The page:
The basic contours of economic, political and security integration in Asia are far from settled. There are a host of competing institutions, blocs and alliances (such as ASEAN, APEC, the East Asian Summit and the Shanghai Cooperation Organisation). ASEAN’s model for economic integration, the European Single Market, has been deeply undermined by the euro crisis. An escalating security competition between the superpowers of China, India and the US has yet to play out. These issues present little immediate threat to operations but in the medium term the status quo is certain to be upset.

Territorial disputes

More specifically, there are a lot of territorial disputes in the region, many of them centred around the South China Sea, where Vietnam, the Philippines, Indonesia, China and Taiwan (among others) have competing claims. Most analysts see these disputes as the most likely trigger for future armed conflicts in the region.


A recent EU report found a ‘staggering increase’ in protectionist measures taken by governments across the world, many of them in Asia.  This, combined with the undermining of the WTO by the failure of the Doha round of talks, is bad news for the free trade on which the strong positive forecasts for APAC are based.

North Korea

Outsiders can never really know what is going on in North Korea. If Kim Jong-un fails to consolidate his power or makes any strategic missteps, the regime could fall very quickly. The threat of an unprovoked act of belligerence on the South also remains. Either of these outcomes could quickly escalate into a serious conflict with unpredictable regional implications.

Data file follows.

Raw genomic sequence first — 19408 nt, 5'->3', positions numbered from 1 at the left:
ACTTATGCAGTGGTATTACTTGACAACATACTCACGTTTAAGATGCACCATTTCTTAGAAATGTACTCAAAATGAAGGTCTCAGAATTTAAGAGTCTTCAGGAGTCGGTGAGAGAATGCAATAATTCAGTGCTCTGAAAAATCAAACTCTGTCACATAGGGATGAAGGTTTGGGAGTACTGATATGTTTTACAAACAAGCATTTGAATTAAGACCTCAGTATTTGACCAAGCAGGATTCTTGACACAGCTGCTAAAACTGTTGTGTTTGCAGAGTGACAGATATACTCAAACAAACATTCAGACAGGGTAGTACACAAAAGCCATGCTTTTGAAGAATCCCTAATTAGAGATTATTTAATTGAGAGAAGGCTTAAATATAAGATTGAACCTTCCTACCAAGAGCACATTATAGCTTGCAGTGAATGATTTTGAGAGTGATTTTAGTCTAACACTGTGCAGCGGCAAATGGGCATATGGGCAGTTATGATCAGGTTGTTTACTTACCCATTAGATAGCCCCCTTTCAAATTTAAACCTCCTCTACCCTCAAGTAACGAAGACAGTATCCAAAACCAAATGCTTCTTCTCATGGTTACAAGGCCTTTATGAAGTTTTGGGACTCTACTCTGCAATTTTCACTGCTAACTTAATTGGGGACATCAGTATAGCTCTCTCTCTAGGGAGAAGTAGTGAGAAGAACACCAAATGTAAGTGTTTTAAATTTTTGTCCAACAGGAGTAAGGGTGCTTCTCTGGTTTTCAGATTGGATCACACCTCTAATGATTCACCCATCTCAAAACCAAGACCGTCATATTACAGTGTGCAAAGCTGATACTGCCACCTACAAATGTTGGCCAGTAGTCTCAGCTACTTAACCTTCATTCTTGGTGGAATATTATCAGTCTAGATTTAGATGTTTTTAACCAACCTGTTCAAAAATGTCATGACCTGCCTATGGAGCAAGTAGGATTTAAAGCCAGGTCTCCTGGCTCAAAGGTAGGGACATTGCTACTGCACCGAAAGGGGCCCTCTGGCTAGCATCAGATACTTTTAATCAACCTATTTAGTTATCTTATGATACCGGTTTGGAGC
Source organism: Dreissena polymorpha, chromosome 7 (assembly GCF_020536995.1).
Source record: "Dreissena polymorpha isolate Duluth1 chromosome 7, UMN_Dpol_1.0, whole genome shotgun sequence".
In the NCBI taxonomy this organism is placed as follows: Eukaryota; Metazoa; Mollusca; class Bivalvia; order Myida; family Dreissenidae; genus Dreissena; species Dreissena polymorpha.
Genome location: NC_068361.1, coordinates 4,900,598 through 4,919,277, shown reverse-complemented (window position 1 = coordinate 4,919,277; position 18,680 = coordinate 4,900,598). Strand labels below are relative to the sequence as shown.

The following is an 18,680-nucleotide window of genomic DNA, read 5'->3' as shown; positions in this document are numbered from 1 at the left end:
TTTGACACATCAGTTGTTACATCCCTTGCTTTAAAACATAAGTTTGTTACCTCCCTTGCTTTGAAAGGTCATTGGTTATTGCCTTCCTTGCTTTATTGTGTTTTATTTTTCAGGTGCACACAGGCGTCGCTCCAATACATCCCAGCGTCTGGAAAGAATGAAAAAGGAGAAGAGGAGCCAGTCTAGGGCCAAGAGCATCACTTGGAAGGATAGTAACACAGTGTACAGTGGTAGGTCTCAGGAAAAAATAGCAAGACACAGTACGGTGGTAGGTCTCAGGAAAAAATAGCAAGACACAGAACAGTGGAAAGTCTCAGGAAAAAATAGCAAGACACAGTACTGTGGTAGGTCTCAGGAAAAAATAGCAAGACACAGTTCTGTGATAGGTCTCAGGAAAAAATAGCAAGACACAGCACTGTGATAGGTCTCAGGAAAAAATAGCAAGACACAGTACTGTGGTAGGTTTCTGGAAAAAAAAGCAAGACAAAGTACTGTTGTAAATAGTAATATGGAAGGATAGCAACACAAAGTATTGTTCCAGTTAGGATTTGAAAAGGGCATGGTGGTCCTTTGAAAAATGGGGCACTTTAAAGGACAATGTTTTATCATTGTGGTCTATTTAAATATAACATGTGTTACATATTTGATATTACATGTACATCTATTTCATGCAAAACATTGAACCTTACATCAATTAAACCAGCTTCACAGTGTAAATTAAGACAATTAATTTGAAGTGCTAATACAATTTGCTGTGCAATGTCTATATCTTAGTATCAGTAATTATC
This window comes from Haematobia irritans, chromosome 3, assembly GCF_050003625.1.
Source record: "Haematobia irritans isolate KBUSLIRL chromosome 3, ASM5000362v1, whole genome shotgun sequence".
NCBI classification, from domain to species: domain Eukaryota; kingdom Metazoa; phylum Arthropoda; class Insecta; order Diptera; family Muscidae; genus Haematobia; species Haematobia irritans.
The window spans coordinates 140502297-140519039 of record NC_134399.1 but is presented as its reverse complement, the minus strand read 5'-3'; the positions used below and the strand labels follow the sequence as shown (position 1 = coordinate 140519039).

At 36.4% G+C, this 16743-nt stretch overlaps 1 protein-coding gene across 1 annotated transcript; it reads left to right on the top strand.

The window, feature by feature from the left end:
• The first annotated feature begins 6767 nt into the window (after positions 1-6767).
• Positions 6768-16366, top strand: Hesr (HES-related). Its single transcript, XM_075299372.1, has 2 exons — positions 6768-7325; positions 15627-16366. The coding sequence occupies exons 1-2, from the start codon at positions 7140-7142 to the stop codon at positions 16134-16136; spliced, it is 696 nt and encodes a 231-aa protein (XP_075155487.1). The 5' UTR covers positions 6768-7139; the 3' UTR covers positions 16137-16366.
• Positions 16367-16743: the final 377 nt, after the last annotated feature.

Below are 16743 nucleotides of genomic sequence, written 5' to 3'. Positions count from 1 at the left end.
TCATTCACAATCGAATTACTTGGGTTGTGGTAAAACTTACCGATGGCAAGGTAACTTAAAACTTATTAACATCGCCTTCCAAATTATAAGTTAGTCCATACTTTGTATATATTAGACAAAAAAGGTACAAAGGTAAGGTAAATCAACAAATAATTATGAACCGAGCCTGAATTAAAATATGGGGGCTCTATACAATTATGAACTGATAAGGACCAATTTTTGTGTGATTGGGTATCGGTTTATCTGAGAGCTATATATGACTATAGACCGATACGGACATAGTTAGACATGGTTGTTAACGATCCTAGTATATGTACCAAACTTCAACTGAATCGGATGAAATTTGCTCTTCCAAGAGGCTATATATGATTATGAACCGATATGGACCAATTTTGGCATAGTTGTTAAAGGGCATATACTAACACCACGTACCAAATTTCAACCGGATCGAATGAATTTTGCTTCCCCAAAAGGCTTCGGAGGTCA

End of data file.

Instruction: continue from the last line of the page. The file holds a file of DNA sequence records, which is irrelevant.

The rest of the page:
Domestic tensions

Civil conflicts, rebellions and domestic terrorism are still issues in many countries across the region from Myanmar to Sri Lanka, Nepal, Thailand, the Philippines, and Indonesia.

Disaster risk and resource scarcity

The number and intensity of extreme weather events and resource stresses in the region will increase in the years ahead as environmental pressures rise. Many of the high growth markets in APAC are vulnerable to one or both of these threats, as are crucial elements of the global supply chain.

A ‘disorderly’ worsening of the Eurozone crisis

Many APAC economies are already suffering as a consequence of the Eurozone crisis, particularly those with strong trade links to the continent or with highly developed financial systems. Merchandise trade has collapsed, while European deleveraging is hitting banks in South Korea and Singapore particularly hard.

US growth stalling as it hits a ‘fiscal cliff’ in late 2012

Longstanding policy deadlock means that around $5 trillion worth of tax and spending decisions must be made after the November presidential election and before the end of 2012. Whoever wins, there is a significant risk that the outcome will trigger a fresh recession in the US.

Rising tensions in the Middle East triggering a spike in oil prices

The Arab Spring and the US withdrawal from Afghanistan have left the Middle East vulnerable to political shocks as Turkey, Saudi Arabia and Iran vie for regional influence. Any increase in violence or social turbulence has the potential to lead to an oil price spike.

This article first appeared on the Farmleigh Fellowship 2012 site. Access the original here.